Gennette also stated that while those original plans are still in place, Macy’s has been closely monitoring the competition in the event that they need to adjust the store closure timeline. At the end of the second quarter, Macy’s had 771 stores, including Bloomingdale’s and Bluemercury.

Last week, Macy’s shares climbed 3 percent, after the retailer reported a more narrow loss than originally expected, along with stronger sales due to an uptick in their online business. So they’re already doing well in that regard. But will smaller stores be the change they need to survive?

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Business Marketing

Why you must nix MLM experience from your resume

(BUSINESS MARKETING) MLMs prey on people without much choice, but once you try to switch to something more stable, don’t use the MLM as experience.



Discussing including MLM experience on a resume.

MLM experience… Is it worth keeping on your resume?

Are you or someone you know looking for a job after a stint in an MLM? Well, first off, congratulations for pursuing a real job that will provide a steady salary! But I also know that transition can be hard. The job market is already tight and if you don’t have much other work experience on your resume, is it worth trying to leverage your MLM experience?

The short answer? Heck no.

As Ask the Manager puts it, there’s a “strong stigma against [MLMs],” meaning your work experience might very well put a bad taste in the mouth of anyone looking through resumes. And looking past the sketchy products many offer, when nearly half of people in MLMs lose money and another quarter barely break even, it sure doesn’t paint you in a good light to be involved.

(Not to mention, many who do turn a profit only do so by recruiting more people, not actually by selling many products.)

“But I wouldn’t say I worked for an MLM,” you or your friend might say, “I was a small business owner!”

It’s a common selling point for MLMs, that often throw around pseudo-feminist feel good slang like “Boss Babe” or a “Momtrepreneur,” to tell women joining that they’re now business women! Except, as you might have guessed, that’s not actually the case, unless by “Boss Babe” you mean “Babe Who Goes Bankrupt or Tries to Bankrupt Her Friends.”

A more accurate title for the job you did at an MLM would be Sales Rep, because you have no stake in the creation of the product, or setting the prices, or any of the myriad of tasks that a real entrepreneur has to face.

Okay, that doesn’t sound nearly as impressive as “small business owner.” And I know it’s tempting to talk up your experience on a resume, but that can fall apart pretty quickly if you can’t actually speak to actual entrepreneur experience. It makes you look like you don’t know what you’re talking about…which is also not a good look for the job hunt.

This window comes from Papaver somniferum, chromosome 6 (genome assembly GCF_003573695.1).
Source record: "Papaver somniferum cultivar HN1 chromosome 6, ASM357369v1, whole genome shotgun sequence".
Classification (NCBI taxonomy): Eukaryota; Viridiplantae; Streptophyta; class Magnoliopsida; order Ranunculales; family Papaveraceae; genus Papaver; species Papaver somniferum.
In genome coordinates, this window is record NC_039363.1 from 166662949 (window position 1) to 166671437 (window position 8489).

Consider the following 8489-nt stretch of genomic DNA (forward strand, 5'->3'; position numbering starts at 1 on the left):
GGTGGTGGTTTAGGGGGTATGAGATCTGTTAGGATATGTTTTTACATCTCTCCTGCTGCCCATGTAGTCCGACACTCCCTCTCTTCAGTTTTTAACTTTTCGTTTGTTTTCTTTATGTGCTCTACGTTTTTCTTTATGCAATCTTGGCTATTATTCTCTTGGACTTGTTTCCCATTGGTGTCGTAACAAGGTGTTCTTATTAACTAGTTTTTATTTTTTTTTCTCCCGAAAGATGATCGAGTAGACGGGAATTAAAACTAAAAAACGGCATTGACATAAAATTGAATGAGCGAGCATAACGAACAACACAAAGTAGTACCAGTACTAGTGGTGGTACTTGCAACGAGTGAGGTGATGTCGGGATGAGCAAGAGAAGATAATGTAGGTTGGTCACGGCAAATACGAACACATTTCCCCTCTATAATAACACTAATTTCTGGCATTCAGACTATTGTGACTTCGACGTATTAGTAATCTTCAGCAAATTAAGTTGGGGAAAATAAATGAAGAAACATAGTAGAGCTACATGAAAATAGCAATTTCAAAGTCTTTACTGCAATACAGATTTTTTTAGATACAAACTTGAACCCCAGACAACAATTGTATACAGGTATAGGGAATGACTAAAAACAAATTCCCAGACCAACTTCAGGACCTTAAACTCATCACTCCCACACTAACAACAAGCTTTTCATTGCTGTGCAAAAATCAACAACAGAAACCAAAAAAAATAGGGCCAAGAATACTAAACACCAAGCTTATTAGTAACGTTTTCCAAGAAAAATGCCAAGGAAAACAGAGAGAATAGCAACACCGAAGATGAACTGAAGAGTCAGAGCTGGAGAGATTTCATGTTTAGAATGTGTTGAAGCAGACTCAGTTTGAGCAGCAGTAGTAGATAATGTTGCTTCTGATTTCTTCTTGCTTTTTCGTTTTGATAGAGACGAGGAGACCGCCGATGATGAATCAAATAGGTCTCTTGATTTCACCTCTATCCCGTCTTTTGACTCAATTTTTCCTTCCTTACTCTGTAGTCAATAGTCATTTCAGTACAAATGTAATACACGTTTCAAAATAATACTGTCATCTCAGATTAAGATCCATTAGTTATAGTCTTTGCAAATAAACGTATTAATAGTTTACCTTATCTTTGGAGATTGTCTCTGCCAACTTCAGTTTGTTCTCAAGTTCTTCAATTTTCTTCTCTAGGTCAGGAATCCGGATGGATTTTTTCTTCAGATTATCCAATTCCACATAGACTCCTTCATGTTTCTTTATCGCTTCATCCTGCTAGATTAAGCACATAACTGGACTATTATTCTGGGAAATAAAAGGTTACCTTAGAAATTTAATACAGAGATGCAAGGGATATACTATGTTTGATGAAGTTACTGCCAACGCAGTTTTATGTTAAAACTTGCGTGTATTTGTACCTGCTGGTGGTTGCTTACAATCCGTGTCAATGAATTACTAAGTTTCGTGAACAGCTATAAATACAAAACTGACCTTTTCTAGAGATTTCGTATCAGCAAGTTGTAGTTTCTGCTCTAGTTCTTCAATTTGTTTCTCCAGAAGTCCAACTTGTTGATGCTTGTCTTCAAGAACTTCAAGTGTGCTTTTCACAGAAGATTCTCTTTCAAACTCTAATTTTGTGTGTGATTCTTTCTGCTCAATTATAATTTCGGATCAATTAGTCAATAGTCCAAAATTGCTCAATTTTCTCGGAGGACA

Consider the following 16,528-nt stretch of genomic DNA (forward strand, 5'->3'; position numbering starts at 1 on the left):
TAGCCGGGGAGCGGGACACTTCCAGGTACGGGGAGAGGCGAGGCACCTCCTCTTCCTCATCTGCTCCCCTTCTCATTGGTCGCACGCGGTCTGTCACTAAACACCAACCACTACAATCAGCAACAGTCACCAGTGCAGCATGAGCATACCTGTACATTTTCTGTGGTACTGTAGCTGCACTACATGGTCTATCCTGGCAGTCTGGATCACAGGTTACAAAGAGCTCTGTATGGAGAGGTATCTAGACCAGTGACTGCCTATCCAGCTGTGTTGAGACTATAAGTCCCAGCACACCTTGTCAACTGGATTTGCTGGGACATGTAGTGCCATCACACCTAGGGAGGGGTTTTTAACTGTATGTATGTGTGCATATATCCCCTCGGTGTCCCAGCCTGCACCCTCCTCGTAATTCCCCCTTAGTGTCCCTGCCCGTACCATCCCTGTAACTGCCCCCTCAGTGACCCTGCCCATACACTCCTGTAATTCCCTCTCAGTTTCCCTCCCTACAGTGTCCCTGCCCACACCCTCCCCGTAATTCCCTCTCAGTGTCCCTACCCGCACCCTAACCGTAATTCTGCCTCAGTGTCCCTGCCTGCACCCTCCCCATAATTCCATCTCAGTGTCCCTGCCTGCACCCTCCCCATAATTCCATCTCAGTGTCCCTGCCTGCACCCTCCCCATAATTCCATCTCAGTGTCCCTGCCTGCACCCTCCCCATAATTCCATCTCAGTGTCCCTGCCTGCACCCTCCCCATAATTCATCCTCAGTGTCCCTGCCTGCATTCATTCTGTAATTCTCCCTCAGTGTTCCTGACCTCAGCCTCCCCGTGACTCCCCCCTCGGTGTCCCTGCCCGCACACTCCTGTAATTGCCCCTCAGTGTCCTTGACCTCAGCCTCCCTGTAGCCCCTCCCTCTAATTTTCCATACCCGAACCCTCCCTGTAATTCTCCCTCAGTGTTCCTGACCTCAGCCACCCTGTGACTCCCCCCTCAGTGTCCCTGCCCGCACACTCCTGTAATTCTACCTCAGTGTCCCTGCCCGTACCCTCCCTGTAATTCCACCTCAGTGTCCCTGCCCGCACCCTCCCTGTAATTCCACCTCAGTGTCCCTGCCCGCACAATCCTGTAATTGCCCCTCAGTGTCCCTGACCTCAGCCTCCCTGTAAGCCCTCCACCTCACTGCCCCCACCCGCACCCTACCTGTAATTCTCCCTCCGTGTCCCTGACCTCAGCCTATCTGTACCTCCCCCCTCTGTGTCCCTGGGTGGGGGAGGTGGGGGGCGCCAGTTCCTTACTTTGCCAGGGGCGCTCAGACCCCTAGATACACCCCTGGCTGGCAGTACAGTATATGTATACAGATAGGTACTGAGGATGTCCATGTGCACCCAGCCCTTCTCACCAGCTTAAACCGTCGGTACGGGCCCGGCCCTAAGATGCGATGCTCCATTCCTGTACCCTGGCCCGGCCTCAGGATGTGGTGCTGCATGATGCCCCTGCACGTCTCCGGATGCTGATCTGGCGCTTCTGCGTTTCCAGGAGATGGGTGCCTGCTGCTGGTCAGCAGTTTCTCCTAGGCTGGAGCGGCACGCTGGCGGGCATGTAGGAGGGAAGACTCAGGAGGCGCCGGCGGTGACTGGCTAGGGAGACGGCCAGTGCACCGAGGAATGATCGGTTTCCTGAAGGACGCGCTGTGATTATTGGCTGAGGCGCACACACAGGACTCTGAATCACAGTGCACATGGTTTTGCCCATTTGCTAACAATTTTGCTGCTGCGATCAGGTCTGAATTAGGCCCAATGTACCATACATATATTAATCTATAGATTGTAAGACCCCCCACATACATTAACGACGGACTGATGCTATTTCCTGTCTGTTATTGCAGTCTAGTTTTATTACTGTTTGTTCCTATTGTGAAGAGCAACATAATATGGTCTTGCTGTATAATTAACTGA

That said… Depending on your situation, it might be difficult to leave any potential work experience off your resume. I get it. MLMs often target people who don’t have options for other work opportunities – and it’s possible you’re one of the unlucky ones who doesn’t have much else to put on paper.

In this case, you’ll want to do it carefully. Use the sales representative title (or something similar) and, if you’re like the roughly 50% of people who lose money from MLMs, highlight your soft skills. Did you do cold calls? Tailor events to the people who would be attending? Get creative, just make sure to do it within reason.

It’s not ideal to use your MLM experience on a resume, but sometimes desperate times call for desperate measures. Still, congratulations to you, or anyone you know, who has decided to pursue something that will actually help pay the bills.

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Business Marketing

This smart card manages employee spending with ease

(BUSINESS MARKETING) Clever credit cards make it easier for companies to set spending policies and help alleviate expense problems for both them and their employees.



Spendesk showing off its company credit cards.

Company credit cards are a wonderful solution to managing business expenses. They work almost exactly like debit cards, which we all know how to use, am I right? It is the twenty-first century after all. Simply swipe, dip, or tap, and a transaction is complete.

However, keeping up with invoices and receipts is a nightmare. I know I’ve had my fair share of hunting down wrinkled pieces of paper after organizing work events. Filling out endless expense reports is tedious. Plus, the back and forth communication with the finance team to justify purchases can cause a headache on both ends.

Company credit cards make it easier for companies to keep track of who’s spending money and how much. However, they aren’t able to see final numbers until expense reports are submitted. This makes monitoring spending a challenge. Also, reviewing all the paperwork to reimburse employees is time-consuming.

But Spendesk is here to combat those downsides! This all-in-one corporate expense and spend management service provides a promising alternative to internal management. The French startup “combines spend approvals, company cards, and automated accounting into one refreshingly easy spend management solution.”

Their clever company cards are what companies and employees have all been waiting for! With increasing remote workforces, this new form of payment comes at just the right moment to help companies simplify their expenditures.

These smart cards remove limitations regular company cards have today. Spendesk’s employee debit cards offer companies options to monitor budgets, customize settings, and set specific authorizations. For instance, companies can set predefined budgets and spending category limitations on flights, hotels, restaurants, etc. Then they don’t have to worry about an employee taking advantage of their card by booking a first-class flight or eating at a high-end steakhouse.

All transactions are tracked in real time so finance and accounting can see purchases right as they happen. Increasing visibility is important, especially when your employee is working remotely.

And for employees, this new form of payment is more convenient and easier on the pocket. “These are smart employee company cards with built-in spending policies. Employees can pay for business expenses when they need to without ever having to spend their own money,” the company demonstrated in a company video.

Not having to dip into your checking account is a plus in my book! And for remote employees who just need to make a single purchase, Spendesk has single-use virtual debit cards, too.

Now, that’s a smart card!